The roseline shark’s base color is silvery gray, with a vibrant horizontal red streak spanning from the nose to the tail. Some roseline sharks have yellow base coloring that becomes brighter toward the tail.

Roseline sharks are sociable shoaling fish that should be housed in groups of at least six.

Good tank mates for roseline sharks are other peaceful, active swimmers, like yoyo loaches, kribensis cichlids, rosy barbs, and danios.

Silver Apollo Shark

Care level:Temperament:Color:Lifespan:Size:
EasyPeacefulSilver with a horizontal black stripeUp to 14 yearsUp to 10 inches
Water temperature:Water pH:Tank size:Diet:Scientific name:
68–77°F6.0–6.5 pH125 gallons

OmnivoreLuciosoma spilopleura

The silver apollo shark is a medium fish from the carp family. This fish is found in fast-flowing rivers and streams in Thailand, Vietnam, Cambodia, Laos, Indonesia, and Malaysia. Silver apollo sharks are popular due to their peaceful, active personalities.

Silver apollo sharks have silver bodies with a horizontal black stripe from eye to tail. In some silver apollo sharks, a yellow horizontal stripe sits on top of the black stripe.

Silver apollo sharks have calm personalities and are easy to look after.

House silver apollo sharks with peaceful, lively fish, like clown loaches, dwarf cichlids, and honey gouramis.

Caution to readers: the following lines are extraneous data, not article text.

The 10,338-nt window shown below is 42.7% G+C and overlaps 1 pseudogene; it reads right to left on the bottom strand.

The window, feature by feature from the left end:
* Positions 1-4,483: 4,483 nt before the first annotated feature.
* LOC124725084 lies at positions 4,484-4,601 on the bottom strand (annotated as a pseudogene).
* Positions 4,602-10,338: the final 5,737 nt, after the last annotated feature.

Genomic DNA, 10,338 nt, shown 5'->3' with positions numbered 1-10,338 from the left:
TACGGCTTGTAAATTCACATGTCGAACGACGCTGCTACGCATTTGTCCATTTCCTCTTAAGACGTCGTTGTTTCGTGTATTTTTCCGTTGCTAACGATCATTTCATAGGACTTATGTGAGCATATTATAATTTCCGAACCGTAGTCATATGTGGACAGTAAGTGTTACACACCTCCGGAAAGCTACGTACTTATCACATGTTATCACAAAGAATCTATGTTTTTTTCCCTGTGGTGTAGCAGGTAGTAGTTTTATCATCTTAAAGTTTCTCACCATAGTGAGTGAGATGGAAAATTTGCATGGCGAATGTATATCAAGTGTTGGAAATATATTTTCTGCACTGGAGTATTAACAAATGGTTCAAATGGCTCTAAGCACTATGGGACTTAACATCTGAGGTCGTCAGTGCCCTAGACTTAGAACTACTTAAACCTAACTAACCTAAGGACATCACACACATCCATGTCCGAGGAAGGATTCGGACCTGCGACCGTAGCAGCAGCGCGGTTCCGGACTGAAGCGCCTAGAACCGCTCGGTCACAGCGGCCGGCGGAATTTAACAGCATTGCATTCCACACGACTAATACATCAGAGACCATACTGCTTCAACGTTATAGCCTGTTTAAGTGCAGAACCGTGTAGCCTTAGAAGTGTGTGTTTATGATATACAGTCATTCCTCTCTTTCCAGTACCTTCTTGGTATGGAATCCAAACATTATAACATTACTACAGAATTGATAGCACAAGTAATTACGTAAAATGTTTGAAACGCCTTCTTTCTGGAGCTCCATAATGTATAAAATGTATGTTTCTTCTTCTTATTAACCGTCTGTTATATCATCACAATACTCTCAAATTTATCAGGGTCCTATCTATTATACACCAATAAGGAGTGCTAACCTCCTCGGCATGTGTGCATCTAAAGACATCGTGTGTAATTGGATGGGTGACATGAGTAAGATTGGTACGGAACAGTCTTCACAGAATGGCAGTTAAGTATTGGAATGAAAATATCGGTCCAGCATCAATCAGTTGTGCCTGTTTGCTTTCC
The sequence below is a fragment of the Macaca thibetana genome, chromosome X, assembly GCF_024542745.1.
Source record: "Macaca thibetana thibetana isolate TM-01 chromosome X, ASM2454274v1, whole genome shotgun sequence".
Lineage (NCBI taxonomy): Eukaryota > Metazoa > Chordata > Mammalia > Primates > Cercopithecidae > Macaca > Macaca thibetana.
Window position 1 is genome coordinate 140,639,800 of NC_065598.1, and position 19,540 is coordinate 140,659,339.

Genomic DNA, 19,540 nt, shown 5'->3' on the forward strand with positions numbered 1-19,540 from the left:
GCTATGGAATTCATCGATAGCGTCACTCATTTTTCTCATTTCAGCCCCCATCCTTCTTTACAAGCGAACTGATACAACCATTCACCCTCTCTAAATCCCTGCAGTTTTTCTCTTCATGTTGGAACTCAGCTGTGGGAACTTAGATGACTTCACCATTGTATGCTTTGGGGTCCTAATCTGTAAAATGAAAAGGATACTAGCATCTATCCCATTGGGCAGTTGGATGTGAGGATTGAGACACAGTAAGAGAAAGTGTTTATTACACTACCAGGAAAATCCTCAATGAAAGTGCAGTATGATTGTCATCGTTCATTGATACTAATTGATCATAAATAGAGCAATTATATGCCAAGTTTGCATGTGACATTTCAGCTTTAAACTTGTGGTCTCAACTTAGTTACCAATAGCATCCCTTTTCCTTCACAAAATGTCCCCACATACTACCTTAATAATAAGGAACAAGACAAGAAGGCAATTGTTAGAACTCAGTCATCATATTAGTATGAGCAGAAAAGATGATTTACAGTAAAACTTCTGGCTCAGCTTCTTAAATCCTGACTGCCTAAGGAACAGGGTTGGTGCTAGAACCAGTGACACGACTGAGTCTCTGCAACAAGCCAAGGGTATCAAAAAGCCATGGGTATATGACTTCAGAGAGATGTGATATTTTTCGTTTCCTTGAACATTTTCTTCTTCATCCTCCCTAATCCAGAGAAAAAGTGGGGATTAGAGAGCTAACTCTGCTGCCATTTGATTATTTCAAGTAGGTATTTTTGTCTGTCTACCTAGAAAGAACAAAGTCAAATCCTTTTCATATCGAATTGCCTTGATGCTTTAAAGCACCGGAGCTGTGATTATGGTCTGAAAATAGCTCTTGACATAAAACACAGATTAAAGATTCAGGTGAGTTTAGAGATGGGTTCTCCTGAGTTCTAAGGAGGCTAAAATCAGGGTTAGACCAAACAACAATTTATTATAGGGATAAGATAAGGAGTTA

Bala Shark

Care level:Temperament:Color:Lifespan:Size:
EasyPeacefulBlack, silver, and yellowUp to 10 yearsUp to 14 inches
Water temperature:Water pH:Tank size:Diet:Scientific name:
72–82°F6.0–8.0 pH120 gallons

OmnivoreBalantiocheilos melanopterus

Bala sharks are uniquely shaped fish from the minnow and carp family, hailing from the freshwater rivers and lakes of Southeast Asia. Due to their easygoing temperaments and beautiful fin patterns, bala sharks are a popular choice for community freshwater tanks.

The bala shark has a silver or gray body with pointed yellow fins, edged in black. The fish’s scales are iridescent, meaning that they reflect the light as the fish moves.

Bala sharks are calm and peaceful shoaling fish that should be housed in groups of five or more.

Good tank mates for a bala shark include tetras, gouramis, rainbowfish, and rasboras.

Columbian Shark

Credit: The Hidden Reef
Care level:Temperament:Color:Lifespan:Size:
EasyPeacefulSilver-gray10–15 years10–14 inches
Water temperature:Water pH:Tank size:Diet:Scientific name:
75–80°F7.0–8.0 pH75 gallons

OmnivoreArius jordani

Columbian sharks are peaceful, predatory fish from the catfish family, originating from rivers and tributaries spanning across Mexico and the Gulf of California. Columbian sharks are favored amongst aquarists due to their peaceful natures and their cute appearance.

The columbian shark has a silver body with a white underside. The standout feature of this fish is the barbels, or whiskers, surrounding its mouth. Columbian sharks are schooling fish that spend most of their time scavenging the substrate for food.